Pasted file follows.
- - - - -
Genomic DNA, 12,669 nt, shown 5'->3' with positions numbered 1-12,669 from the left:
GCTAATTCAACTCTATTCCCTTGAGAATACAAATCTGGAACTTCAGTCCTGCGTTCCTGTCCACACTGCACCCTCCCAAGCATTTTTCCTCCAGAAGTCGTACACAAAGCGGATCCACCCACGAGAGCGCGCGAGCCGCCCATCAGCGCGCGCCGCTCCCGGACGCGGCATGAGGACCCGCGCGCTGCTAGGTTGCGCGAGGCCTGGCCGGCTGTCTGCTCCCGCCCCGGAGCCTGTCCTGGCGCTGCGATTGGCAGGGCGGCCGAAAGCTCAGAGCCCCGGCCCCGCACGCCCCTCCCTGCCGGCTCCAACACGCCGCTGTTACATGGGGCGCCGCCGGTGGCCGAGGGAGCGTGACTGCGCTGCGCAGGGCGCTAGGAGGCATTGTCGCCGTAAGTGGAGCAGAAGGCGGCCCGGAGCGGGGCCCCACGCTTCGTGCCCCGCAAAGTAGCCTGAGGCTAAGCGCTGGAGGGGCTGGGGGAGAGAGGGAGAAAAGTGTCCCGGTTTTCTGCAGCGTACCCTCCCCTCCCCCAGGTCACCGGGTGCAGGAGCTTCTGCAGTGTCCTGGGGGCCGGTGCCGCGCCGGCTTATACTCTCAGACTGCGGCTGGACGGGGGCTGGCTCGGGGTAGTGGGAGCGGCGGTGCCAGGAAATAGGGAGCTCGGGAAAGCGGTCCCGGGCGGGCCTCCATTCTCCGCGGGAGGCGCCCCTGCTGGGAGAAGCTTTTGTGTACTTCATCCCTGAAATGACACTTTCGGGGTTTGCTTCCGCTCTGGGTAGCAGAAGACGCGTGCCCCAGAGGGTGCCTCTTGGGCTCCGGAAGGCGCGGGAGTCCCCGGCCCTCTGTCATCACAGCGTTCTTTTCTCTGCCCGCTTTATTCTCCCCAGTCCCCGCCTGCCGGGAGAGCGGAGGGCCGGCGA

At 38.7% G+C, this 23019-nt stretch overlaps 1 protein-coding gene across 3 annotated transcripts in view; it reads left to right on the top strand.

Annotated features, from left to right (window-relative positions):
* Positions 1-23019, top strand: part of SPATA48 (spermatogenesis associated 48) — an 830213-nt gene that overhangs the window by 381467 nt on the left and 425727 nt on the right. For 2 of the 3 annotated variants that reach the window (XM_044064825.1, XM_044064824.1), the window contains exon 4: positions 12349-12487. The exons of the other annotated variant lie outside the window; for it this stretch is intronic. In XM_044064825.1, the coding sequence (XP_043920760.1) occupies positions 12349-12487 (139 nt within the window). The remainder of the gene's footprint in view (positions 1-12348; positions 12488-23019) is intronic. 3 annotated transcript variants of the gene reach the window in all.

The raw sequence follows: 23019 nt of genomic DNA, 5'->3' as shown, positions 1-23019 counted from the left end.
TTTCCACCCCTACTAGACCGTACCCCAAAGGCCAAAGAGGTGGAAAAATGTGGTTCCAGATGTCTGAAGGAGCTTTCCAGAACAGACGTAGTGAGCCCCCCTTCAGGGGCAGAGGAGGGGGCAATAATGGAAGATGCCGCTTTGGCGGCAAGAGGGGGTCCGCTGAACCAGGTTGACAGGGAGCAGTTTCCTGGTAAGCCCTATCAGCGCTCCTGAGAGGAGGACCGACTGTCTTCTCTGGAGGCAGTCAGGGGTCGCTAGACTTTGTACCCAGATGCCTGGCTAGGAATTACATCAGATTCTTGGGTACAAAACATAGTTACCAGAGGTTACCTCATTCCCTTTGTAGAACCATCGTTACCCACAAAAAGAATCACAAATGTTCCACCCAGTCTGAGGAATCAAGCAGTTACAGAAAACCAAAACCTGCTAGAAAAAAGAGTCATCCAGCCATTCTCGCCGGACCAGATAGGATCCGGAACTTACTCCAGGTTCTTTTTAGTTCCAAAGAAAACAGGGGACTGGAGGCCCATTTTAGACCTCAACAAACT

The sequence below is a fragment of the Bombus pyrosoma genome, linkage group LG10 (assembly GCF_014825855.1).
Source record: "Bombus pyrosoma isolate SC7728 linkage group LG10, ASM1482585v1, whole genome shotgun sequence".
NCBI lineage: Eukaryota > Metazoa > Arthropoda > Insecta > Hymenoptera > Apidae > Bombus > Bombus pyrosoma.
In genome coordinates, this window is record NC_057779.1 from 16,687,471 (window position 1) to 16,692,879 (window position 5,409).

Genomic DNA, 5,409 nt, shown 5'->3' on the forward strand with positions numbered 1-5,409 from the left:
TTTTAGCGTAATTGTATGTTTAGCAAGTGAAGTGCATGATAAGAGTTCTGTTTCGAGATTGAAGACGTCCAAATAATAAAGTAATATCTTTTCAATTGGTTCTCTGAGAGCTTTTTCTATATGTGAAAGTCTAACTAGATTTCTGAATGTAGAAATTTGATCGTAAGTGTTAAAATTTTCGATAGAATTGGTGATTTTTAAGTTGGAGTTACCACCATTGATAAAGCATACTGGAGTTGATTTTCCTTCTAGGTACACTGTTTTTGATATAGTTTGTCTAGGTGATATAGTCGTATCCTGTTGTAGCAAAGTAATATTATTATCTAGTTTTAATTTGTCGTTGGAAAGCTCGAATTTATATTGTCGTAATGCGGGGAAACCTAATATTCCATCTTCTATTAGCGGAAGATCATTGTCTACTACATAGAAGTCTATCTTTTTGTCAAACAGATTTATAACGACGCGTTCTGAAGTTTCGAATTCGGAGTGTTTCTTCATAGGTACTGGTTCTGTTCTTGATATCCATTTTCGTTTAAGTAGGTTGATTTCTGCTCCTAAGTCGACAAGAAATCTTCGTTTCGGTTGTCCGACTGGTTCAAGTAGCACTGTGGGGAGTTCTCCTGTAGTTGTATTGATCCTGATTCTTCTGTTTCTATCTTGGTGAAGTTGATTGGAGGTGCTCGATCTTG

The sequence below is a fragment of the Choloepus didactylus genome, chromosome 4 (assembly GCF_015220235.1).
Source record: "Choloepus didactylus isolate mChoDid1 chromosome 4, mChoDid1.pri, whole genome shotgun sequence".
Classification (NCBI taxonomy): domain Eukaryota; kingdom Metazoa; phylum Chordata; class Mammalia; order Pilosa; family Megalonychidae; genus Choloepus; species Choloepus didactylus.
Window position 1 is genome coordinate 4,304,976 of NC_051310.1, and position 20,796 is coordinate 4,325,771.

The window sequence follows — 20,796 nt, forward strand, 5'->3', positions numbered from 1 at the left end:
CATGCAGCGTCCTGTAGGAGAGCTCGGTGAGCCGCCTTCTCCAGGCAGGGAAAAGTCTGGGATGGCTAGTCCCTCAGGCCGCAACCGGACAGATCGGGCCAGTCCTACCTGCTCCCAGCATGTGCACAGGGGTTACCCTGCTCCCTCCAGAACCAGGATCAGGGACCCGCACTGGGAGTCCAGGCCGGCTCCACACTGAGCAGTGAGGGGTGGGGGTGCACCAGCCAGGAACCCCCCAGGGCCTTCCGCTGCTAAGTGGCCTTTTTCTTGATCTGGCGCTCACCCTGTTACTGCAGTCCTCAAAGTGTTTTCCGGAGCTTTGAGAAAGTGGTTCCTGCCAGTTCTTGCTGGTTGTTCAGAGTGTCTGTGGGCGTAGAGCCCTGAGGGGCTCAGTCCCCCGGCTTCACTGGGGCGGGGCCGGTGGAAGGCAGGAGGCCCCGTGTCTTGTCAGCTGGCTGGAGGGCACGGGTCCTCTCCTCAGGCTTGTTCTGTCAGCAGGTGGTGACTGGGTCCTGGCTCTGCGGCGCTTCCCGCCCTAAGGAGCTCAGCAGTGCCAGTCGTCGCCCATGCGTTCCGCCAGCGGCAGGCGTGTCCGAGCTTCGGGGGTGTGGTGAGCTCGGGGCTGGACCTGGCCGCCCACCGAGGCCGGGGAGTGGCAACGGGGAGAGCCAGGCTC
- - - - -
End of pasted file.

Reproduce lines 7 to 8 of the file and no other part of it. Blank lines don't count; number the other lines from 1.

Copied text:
TTTCCACCCCTACTAGACCGTACCCCAAAGGCCAAAGAGGTGGAAAAATGTGGTTCCAGATGTCTGAAGGAGCTTTCCAGAACAGACGTAGTGAGCCCCCCTTCAGGGGCAGAGGAGGGGGCAATAATGGAAGATGCCGCTTTGGCGGCAAGAGGGGGTCCGCTGAACCAGGTTGACAGGGAGCAGTTTCCTGGTAAGCCCTATCAGCGCTCCTGAGAGGAGGACCGACTGTCTTCTCTGGAGGCAGTCAGGGGTCGCTAGACTTTGTACCCAGATGCCTGGCTAGGAATTACATCAGATTCTTGGGTACAAAACATAGTTACCAGAGGTTACCTCATTCCCTTTGTAGAACCATCGTTACCCACAAAAAGAATCACAAATGTTCCACCCAGTCTGAGGAATCAAGCAGTTACAGAAAACCAAAACCTGCTAGAAAAAAGAGTCATCCAGCCATTCTCGCCGGACCAGATAGGATCCGGAACTTACTCCAGGTTCTTTTTAGTTCCAAAGAAAACAGGGGACTGGAGGCCCATTTTAGACCTCAACAAACT

The sequence below is a fragment of the Bombus pyrosoma genome, linkage group LG10 (assembly GCF_014825855.1).